Hulu's series "Dopesick" examines how the Sackler family's Purdue Pharma triggered the worst drug epidemic in American history. Here Notre Dame of Montreal Sr. Beth Davies, played by Meagen Fay, accompanies Betsy Mallum (played by Kaitlyn Dever), who is fighting her addiction to OxyContin. (Hulu/Gene Page)
A sister in Appalachian Virginia has been getting the small-screen treatment as a prominent character on Hulu's new limited series "Dopesick," which depicts Beth Davies, a Notre Dame of Montreal sister who ministers to people battling opioid addiction.
The series is based on journalist Beth Macy's 2018 book, Dopesick, which explores the mighty corporate forces behind the ongoing opioid crisis that have long ravaged the nation, particularly throughout regions like Davies' coal country.
Davies has spent more than half her life in southwestern Virginia. As a recovering alcoholic, her experiences inspired her and the late Elizabeth Vines (a sister of Divine Providence) to launch the Pennington Gap-based Addiction Education Center in 1982, a rare resource of addiction treatment for locals.
Davies became certified as an alcohol and drug counselor. "It was the only way we could start something," she told Global Sisters Report in 2018, adding that despite her experience taking on coal companies and providing medical care, the opioid epidemic was unlike anything she'd ever witnessed.
Said Davies, now 88: "It got so bad that the funeral home director called me and said, 'Beth, when are we going to stop burying people?' "
In the series, actress Meagen Fay portrays Davies, introducing her to the audience in the seventh episode when Davies joins a therapy session.
Talitha Kum to launch new anti-trafficking campaign
Talitha Kum, the international network-of-networks that unites sisters in the fight against human trafficking, is commemorating the United Nations' International Day for the Elimination of Violence Against Women with a new call to action.
The organization invites participants to join the launch on Thursday, Nov. 25 at 9 a.m. EDT (3 p.m. Central European Time) for a two-hour livestream. The calls to action, according to the program, will entail justice for survivors, women's empowerment, legal migration pathways and economy of care.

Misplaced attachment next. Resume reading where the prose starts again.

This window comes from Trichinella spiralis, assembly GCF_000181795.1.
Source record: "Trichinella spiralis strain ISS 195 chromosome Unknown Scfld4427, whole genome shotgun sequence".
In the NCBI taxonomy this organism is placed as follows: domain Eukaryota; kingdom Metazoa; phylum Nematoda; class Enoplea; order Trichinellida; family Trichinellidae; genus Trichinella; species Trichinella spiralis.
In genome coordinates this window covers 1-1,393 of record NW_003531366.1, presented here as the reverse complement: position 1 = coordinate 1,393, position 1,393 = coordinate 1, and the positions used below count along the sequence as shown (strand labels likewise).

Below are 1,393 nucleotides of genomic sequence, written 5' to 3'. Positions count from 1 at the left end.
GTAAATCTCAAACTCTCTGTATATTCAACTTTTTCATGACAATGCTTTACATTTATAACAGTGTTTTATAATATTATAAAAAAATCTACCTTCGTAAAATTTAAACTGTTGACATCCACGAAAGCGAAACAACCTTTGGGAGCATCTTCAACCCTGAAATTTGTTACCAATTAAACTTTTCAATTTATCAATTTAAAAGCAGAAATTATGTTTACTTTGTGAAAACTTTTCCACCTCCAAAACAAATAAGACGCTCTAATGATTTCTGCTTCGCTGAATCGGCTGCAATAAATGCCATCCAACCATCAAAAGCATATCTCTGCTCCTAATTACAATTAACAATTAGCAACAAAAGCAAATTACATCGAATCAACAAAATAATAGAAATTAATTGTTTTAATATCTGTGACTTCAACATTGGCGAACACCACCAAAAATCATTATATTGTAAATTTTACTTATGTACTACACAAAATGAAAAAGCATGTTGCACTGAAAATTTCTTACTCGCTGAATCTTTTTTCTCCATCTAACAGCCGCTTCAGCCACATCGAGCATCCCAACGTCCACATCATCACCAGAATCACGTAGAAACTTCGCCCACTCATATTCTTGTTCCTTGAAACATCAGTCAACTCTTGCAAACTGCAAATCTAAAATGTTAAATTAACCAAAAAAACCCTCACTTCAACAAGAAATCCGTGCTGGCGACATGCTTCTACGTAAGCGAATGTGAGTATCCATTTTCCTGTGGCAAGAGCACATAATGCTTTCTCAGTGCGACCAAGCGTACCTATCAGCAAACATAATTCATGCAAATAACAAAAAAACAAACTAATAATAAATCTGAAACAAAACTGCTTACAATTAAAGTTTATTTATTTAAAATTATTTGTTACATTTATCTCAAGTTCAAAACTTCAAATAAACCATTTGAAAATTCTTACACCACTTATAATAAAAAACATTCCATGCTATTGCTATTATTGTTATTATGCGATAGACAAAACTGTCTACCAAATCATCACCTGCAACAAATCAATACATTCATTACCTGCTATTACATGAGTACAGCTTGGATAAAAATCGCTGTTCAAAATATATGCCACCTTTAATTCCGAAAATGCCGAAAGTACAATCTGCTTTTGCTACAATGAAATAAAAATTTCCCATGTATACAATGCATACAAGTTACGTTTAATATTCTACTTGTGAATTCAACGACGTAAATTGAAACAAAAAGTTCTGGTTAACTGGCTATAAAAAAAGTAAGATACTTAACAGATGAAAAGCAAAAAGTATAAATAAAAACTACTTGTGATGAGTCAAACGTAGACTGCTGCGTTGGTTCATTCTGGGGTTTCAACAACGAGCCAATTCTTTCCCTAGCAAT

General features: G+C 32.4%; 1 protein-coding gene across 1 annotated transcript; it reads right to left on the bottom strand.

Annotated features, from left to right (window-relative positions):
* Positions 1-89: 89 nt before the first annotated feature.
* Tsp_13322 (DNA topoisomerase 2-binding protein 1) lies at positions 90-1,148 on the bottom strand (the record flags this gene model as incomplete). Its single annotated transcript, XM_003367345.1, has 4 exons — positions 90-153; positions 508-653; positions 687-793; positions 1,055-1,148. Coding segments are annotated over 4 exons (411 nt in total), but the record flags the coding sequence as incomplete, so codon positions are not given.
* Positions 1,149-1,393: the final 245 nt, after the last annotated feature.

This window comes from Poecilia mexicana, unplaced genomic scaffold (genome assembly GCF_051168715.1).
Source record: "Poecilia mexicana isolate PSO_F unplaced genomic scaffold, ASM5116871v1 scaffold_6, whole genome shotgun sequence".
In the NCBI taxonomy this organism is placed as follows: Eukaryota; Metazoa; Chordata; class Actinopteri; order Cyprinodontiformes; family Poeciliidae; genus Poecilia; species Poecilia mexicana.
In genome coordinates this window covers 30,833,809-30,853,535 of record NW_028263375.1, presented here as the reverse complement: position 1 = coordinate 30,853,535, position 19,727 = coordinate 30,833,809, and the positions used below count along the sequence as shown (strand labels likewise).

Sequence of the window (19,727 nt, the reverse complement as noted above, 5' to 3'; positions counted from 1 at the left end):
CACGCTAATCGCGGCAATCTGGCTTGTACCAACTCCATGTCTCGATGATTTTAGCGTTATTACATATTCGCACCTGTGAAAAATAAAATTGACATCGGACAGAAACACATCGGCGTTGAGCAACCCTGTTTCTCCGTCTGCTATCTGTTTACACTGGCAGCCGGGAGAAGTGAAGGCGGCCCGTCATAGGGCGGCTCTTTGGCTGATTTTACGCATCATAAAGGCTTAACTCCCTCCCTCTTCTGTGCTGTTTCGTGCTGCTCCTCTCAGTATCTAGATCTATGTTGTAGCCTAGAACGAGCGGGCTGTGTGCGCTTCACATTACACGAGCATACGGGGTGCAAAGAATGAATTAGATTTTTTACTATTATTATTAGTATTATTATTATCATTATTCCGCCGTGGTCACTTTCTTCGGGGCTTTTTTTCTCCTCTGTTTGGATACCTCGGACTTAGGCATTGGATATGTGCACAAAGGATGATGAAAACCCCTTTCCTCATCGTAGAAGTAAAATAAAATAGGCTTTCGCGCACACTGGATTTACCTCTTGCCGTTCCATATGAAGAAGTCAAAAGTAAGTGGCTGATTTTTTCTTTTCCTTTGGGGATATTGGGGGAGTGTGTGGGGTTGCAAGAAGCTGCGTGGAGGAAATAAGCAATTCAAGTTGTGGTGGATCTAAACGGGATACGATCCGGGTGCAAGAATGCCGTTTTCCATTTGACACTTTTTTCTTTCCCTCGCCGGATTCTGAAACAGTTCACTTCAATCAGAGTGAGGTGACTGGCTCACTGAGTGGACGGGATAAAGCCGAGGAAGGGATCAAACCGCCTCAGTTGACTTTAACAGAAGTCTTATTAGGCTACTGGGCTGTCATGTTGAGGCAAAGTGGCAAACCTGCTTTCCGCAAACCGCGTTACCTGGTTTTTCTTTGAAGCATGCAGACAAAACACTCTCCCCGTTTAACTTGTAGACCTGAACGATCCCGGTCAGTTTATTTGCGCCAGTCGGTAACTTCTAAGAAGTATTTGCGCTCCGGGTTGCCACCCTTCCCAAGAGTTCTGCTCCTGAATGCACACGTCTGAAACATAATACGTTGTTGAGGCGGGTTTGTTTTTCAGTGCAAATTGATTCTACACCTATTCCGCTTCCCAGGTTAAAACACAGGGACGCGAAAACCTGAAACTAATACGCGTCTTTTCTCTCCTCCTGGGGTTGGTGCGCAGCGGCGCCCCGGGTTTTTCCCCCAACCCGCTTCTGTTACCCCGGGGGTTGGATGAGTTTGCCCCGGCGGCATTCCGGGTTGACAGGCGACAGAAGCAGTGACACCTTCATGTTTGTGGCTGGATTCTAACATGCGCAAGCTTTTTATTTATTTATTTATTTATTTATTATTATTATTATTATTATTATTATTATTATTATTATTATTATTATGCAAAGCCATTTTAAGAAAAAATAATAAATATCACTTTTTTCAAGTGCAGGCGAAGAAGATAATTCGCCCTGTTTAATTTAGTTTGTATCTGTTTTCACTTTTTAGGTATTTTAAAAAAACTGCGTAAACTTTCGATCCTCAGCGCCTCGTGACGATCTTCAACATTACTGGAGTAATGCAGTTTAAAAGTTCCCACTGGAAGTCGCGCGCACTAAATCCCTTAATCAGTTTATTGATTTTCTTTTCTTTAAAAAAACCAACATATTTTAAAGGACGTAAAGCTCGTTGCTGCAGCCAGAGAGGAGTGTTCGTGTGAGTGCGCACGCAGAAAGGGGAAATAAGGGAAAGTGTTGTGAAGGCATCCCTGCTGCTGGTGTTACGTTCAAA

To join the livestream, click here.
Project to improve research opportunities for Catholic Sisters in Africa
A research initiative by the African Sisters Education Collaborative is putting its focus on Catholic Sisters in Africa.
The project aims to increase their scholarly research skills, offer opportunities so that the sisters can engage in research projects, and develop the ASEC as a "repository of data" regarding African women religious, according to a press release.
Through the Initiative, ASEC "strives to increase the academic literature available on Catholic women religious in Africa and develop sisters as critical investigators," the press release said. "Equipped with investigative skills, sisters will be capable of conducting rigorous research that will strengthen the capacity of their congregations and positively impact human development."
The research initiative witnessed noteworthy growth in 2021, specifically in the areas of academic publication and research-related webinars, with its focus on research related to the coronavirus pandemic and its impact in the 10 African countries where ASEC operates.
Students of St. Mary's Catholic Institute during orientation program in Tumilia Parish in Gazipur on Nov. 15 (Courtesy of Judith Rozario)
Nuns inaugurate nursing institute in Bangladesh
A nursing institute was inaugurated in Tumilia Parish in Gazipur, Bangladesh, on Nov. 15, with 28 students enrolled in the newly established St. Mary's Catholic Institute, run by Associates of Mary, Queen of Apostles, a local congregation. Students started classes on Nov. 20.
The congregation was established in 1933 by American Holy Cross Bishop Timothy John Crowly to serve those in need of education and health care. The sisters serve in hospitals, dispensaries and nursing institutes across the country.
"The aim of the nursing institute is to make skilled and dedicated nurses so that our learners also can serve patients like we do," Sr. Mary Dipa, principal of St. Mary's Catholic Nursing Institute told Global Sisters Report. They also run St. Mary's Catholic Mother & Child Care Hospital. "We will teach our nursing students to accompany patients, treat them with love and care. And nursing students will get jobs locally and abroad,” she added. The institute has 50 seats for students, and enrollment continues until Nov. 30.
In Bangladesh, Catholics are a minority of Christians, who make up less than 1% of the population in the Muslim majority country.
Freelance writer Sumon Corraya in Bangladesh contributed to this report.